Jesus would be Ruler in Israel. Jesus demonstrated authority throughout his earthly ministry. “So it was, when Jesus had ended these sayings, that the people were astonished at His teaching, for He taught them as one having authority, and not as the scribes” (Matt. 7:28-29). “The Son of Man has power on earth to forgive sins” (Matt. 9:6). “All authority has been given to Me in heaven and on earth” (Matt. 28:18).

Those living at the time of Christ understood that the Messiah would be the King of the Jews. The magi came to Jerusalem asking, “Where is He who has been born King of the Jews?” (Matt. 2:1-2). Herod had all the male children in and around Bethlehem put to death because he didn’t want competition (Matt. 2:16-18). Pilate asked Jesus, “Are You the King of the Jews?” (Matt. 27:11). Above the cross, Pilate had written, “THIS IS JESUS THE KING OF THE JEWS” (Matt. 27:37).

Jesus is Ruler in the church, the new Israel. Ephesians 5:23-24. “He is the head of the body, the church, who is the beginning, the firstborn from the dead, that in all things He may have the preeminence” (Col. 1:18).

We need to submit to the reign of Christ. Every part of our lives needs to be molded after what he desires, what he wills – We need to do nothing of which he would not approve. Every part of the church needs to be molded after what he desires – We need to worship the way he desires, we need to be organized the way he desires, we need to teach the way he desires.

Have you fully submitted to the reign of Christ?

The Birth was in Human Form

“Whose goings forth are from of old, From everlasting.” The expression “to go forth” means primarily “to conduct one’s activities.” In other words, Jesus was active before his incarnation. This birth was in human form in that Jesus existed long before his birth in Bethlehem; he is eternal, he has always existed and shall always exist. “In the beginning was the Word, and the Word was with God, and the Word was God” (Jn. 1:1). “Most assuredly, I say to you, before Abraham was, I AM” (Jn. 8:58). “I am the Alpha and the Omega, the Beginning and the End, the First and the Last” (Rev. 22:13).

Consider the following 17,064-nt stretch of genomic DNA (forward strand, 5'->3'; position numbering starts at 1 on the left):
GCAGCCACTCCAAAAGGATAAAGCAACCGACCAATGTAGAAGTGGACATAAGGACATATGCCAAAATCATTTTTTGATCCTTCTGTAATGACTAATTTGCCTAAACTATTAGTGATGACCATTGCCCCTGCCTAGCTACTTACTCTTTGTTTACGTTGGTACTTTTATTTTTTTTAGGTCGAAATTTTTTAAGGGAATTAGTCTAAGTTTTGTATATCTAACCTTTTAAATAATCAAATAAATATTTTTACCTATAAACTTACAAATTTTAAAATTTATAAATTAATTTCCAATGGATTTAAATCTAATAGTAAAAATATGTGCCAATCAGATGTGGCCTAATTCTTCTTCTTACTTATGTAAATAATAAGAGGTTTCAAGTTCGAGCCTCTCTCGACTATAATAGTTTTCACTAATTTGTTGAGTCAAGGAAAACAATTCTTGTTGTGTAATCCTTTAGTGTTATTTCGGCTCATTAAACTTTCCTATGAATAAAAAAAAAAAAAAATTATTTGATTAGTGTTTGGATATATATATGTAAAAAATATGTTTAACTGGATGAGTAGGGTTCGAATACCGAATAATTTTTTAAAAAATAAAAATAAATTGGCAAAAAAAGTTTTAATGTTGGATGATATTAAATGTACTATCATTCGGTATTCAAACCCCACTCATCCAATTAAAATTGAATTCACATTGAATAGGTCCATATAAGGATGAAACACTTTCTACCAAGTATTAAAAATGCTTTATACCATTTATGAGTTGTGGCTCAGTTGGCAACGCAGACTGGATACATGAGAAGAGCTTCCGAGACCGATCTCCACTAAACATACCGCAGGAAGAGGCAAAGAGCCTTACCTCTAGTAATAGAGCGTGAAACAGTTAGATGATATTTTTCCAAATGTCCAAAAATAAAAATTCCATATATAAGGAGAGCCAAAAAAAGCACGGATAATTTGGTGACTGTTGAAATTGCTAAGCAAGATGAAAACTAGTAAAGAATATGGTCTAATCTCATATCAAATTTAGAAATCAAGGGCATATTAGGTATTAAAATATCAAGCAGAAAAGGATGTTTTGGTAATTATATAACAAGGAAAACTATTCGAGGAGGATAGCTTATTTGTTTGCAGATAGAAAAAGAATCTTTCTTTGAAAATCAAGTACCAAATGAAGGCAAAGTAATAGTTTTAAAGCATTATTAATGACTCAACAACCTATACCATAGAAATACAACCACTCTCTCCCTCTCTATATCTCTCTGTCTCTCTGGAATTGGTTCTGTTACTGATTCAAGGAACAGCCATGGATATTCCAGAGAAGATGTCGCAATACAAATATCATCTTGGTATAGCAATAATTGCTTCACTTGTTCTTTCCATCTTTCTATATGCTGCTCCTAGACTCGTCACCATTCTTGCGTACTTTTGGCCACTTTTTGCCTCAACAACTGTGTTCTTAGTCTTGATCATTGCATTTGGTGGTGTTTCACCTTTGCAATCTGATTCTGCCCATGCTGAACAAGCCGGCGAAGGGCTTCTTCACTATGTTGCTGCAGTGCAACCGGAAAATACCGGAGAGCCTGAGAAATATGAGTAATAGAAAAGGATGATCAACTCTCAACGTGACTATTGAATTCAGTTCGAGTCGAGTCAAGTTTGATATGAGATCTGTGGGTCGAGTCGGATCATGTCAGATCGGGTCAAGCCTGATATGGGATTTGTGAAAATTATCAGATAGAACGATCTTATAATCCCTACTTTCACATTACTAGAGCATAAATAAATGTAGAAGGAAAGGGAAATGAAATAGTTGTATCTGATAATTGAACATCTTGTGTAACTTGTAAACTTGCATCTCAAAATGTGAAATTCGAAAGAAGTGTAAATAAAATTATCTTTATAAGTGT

Jesus’ eternity means that he is God. One who is eternal must be God. As we read Scripture, we discover that in fact Jesus is divine; he is God. “Take heed to yourselves and to all the flock, among which the Holy Spirit has made you overseers, to shepherd the church of God which He purchased with His own blood” (Acts 20:28). “But to the Son He says: ‘Your throne, O God, is forever and ever” (Heb. 1:8)- the Father calls the Son God.

Jesus’ divinity means that God has become man and dealt among the creation. God has endured the same temptations we endure, the same frustrations we endure, the same heartbreak we endure. God, in the Person of Jesus Christ, has lived as a man and he understands what it’s like to live as a man. “We do not have a High Priest who cannot sympathize with our weaknesses, but was in all points tempted as we are, yet without sin” (Heb. 4:15). When we stand before the Judgment, we will not be able to say, “God, you didn’t know what it was like. It was just too hard to do what you wanted.” We won’t be able to say that, because God in the Person of Jesus Christ experienced life as a man.


That birth in Bethlehem is important in human history – it is important because God became man, and a few years later he would die for man and be raised again.

We’ve thought about Jesus’ birth this morning, but what about your birth – have you been born again? “Most assuredly, I say to you, unless one is born again, he cannot see the kingdom of God” (Jn. 3:3). When Nicodemus asked Jesus how one could be born again, Jesus explained – “Most assuredly, I say to you, unless one is born of water and the Spirit, he cannot enter the kingdom of God” (Jn. 3:5). Have you been born again? If you need to be born again, we stand ready to assist you.

This sermon was originally preached by Dr. Justin Imel, Sr., at the Owingsville church of Christ in Owingsville, Kentucky.